The Social Innovation Public Service Fund is raising its on-campus profile through several initiatives, including a business idea pitching competition and a summer fellowship program.
On Feb. 27, SIPS, Startup Hoyas, Global Social Enterprise Initiative and the newly launched Beeck Center for Social Impact and Innovation co-sponsored a Social Innovation Competition, which an opportunity for 10 teams of student entrepreneurs to pitch business ideas related to social impact and innovation. The competition drew around 110 people.
“We wanted to design an event that was entirely focused on students who have the creative drive and the capability to produce lasting effects for disadvantaged communities, and we wanted to channel that through entrepreneurship,” Startup Hoyas Chair Derek Embry (MSB ’15) said.
This is the first time that the SIPS Fund co-sponsored the competition, which is in its second year.
“SIPS was there to promote different projects that didn’t receive grants or funding or prizes there. They could go to SIPS potentially for funding in the future,” SIPS Fund Director of Development Kyle Rice (SFS ’16) said.
A panel, made up of eight judges, evaluated teams based on their presentations, the feasibility of their ideas and the social impact that their proposals will have. The judges consisted of entrepreneurs of the McDonough School of Business, local entrepreneurs and local professionals.
The judges selected Team Fresh Start, helmed by Shilpa Chandran (MSB ’15), Jack McCabe (MSB ’15), Phil Wong (SFS ’15) and Ann Yang (SFS ’15), to receive the $1,000 grand prize sponsored by Sweetgreen.
The team pitched an idea for a food truck business that sold juices and smoothies and that would also help combat the issues of food waste and neighborhoods lacking in fresh food.
The team intends to donate one pound of produce to the Supplemental Nutrition Assistance Program for every pound of produce that it sells as juice or smoothies.
“The innovation part is looking at how we can do something creative for a problem that’s been around for a really long time. … We thought about how we could combine the problems of both food waste and food deserts into one business idea,” Chandran said.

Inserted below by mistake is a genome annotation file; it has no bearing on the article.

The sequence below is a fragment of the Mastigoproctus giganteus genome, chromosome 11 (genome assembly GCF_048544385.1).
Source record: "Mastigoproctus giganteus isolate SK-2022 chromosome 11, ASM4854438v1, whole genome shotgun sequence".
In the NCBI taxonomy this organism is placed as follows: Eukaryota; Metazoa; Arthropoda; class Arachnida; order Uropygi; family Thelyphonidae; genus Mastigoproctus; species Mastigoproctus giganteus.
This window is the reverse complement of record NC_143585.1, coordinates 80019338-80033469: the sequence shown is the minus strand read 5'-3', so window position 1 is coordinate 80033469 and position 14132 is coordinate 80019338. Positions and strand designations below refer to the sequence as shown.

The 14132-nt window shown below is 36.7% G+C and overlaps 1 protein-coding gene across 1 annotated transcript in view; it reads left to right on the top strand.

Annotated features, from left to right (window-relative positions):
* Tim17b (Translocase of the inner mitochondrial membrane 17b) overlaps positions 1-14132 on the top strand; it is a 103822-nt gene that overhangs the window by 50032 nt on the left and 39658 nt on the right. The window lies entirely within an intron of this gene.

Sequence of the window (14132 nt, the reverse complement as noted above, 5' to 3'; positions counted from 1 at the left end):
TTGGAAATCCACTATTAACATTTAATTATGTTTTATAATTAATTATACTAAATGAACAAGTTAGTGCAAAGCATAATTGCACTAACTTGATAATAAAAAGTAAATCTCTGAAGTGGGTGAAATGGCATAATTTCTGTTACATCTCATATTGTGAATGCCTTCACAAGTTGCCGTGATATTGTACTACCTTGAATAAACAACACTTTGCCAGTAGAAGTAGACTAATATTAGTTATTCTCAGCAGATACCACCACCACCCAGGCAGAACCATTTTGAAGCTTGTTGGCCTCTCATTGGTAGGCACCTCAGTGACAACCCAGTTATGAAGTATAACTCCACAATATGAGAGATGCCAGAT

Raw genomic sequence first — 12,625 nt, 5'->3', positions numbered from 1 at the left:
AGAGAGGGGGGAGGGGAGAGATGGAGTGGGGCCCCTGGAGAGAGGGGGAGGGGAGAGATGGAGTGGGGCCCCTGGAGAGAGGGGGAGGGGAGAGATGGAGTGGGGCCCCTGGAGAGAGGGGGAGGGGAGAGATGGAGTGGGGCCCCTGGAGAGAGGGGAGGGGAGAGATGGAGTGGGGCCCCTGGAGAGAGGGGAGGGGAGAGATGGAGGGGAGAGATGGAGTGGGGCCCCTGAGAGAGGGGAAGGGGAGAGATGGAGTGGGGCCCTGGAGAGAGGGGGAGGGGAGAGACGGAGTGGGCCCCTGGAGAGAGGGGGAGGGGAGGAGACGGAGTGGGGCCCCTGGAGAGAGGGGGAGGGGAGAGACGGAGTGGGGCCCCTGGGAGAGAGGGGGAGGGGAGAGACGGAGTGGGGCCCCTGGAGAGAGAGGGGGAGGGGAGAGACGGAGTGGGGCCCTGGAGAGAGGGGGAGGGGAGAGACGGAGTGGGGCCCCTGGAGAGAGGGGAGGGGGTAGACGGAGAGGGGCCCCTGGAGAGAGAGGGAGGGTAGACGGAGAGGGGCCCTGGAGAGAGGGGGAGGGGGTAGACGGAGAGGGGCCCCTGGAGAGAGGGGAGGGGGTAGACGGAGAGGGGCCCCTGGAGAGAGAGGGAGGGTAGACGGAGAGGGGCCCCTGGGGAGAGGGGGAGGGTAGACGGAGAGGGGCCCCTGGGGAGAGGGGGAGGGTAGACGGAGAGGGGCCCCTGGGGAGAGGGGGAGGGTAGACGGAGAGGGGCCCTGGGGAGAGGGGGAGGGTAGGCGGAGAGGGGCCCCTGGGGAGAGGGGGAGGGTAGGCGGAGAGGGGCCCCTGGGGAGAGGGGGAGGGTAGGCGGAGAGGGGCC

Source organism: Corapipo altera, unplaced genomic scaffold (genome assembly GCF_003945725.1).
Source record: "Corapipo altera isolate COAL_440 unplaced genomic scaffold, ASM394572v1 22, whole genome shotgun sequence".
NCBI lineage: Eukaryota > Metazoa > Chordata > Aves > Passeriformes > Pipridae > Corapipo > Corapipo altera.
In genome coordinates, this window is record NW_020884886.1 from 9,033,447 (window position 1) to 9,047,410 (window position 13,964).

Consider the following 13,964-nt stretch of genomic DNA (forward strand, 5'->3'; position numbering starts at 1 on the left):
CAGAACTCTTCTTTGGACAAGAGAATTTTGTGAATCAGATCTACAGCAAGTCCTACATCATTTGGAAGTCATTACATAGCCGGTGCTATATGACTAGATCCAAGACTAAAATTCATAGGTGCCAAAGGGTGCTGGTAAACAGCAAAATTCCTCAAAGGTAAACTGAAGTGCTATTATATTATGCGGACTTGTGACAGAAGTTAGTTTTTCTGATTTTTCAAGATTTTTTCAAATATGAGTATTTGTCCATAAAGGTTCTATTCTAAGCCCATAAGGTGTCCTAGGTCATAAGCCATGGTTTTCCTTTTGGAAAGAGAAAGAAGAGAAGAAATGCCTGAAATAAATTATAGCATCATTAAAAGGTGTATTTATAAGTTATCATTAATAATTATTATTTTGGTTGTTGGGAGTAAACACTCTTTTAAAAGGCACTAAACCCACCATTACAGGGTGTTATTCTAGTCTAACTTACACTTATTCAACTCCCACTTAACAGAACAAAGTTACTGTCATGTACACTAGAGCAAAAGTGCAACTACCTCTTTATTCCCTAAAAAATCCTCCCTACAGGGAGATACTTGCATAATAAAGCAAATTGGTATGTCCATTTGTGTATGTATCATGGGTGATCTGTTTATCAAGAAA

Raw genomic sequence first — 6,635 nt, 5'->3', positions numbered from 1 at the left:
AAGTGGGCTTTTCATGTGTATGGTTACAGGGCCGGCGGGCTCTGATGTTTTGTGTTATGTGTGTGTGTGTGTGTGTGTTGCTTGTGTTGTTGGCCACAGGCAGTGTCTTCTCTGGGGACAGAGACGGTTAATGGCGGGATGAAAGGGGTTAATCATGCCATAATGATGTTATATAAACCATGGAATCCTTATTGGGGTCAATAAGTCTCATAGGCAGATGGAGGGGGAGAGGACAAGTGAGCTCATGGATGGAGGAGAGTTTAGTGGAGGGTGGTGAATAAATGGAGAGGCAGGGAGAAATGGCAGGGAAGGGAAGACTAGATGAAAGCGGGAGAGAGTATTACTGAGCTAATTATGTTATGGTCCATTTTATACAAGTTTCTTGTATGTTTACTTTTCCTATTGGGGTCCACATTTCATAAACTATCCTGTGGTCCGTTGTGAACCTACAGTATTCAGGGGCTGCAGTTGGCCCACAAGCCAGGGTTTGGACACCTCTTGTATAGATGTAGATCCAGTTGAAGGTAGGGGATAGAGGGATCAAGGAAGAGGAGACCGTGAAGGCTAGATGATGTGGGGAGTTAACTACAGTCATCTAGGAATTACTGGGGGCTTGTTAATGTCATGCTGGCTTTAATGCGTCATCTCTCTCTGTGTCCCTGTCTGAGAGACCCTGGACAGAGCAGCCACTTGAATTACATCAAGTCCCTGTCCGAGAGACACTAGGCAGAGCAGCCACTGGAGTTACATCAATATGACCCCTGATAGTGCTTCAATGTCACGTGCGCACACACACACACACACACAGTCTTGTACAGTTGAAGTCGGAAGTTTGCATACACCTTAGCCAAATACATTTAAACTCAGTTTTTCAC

The team plans to utilize the prize money to purchase an industrial juicer and to begin sourcing fruit to launch its business.
Team WaterLily received the SIPS Fund People’s Choice Award. The team was selected by popular vote of the audience to receive a $250 prize from the SIPS Fund.
Nicolas Walker (SFS ’16) and David Burton (MSB ’15) presented for WaterLily. Christian Sparacino (COL ’14) and Frans Beerkens (COL ’14) are also members of the team but did not attend the competition.
Walker and Burton pitched an idea for a water desalinization method known as capacitive deionization, which is an efficient and environmentally friendly method for removing salt from water. This process was developed at the Massachusetts Institute of Technology. The team is working to obtain an evaluative license from MIT, which would allow them to experiment with the technology, develop a prototype and have exclusivity in the humanitarian market for as long as they hold the license.
This technology can be utilized to provide clean drinking water to people that currently cannot access it because of natural disasters or environmental constraints.
“The social innovation side of it is that we’re trying to make a backpack-sized device to be deployed in humanitarian work,” Walker said.
The team plans to utilize its prize money to offset the cost of its endeavor. Obtaining the evaluative license from MIT for six to 18 months will cost between $5,000 and $20,000, depending on the amount of time for which it will hold the license.
“$250 isn’t that much money, but we’re looking to apply it any way we can … and just really make that money stretch as far is it can,” Burton said.
At an Executive Board meeting on Tuesday, the SIPS Fund, in an effort to expand on-campus presence, decided to grant $7,500 to Hilltop Microfinance Initiative to enable the provision of small loans to businesses and the development of its marketing team. The fund also gave $2,300 to the Georgetown Global Microfinance Initiative to help them strengthen its presence on campus through marketing.
This year, the SIPS Fund also launched a new summer scholarship program that will offer grants to students who are working on causes that align with the SIPS mission of social innovation and public service.
“We’d like to see applications from students who are volunteering abroad … who are doing research in environmentally friendly technologies, who are interning in a nonprofit on [Capitol] Hill,” Rice said.
Students can utilize these grants to fund travel, housing and other expenses over the summer.
It has yet to be determined the size of the grants or the number of students that will receive funding.
“A lot of it depends on what the average demonstrated need per student might be,” Rice said. “We do have a set amount to give out.”
Within the first week of the application going live, the SIPS Fund received about a dozen applications, which Rice said was an indicator of student interest in the SIPS Fund.
“SIPS really exists as a resource for students and alumni at Georgetown, and we really want to make sure that every student has heard our name,” Rice said.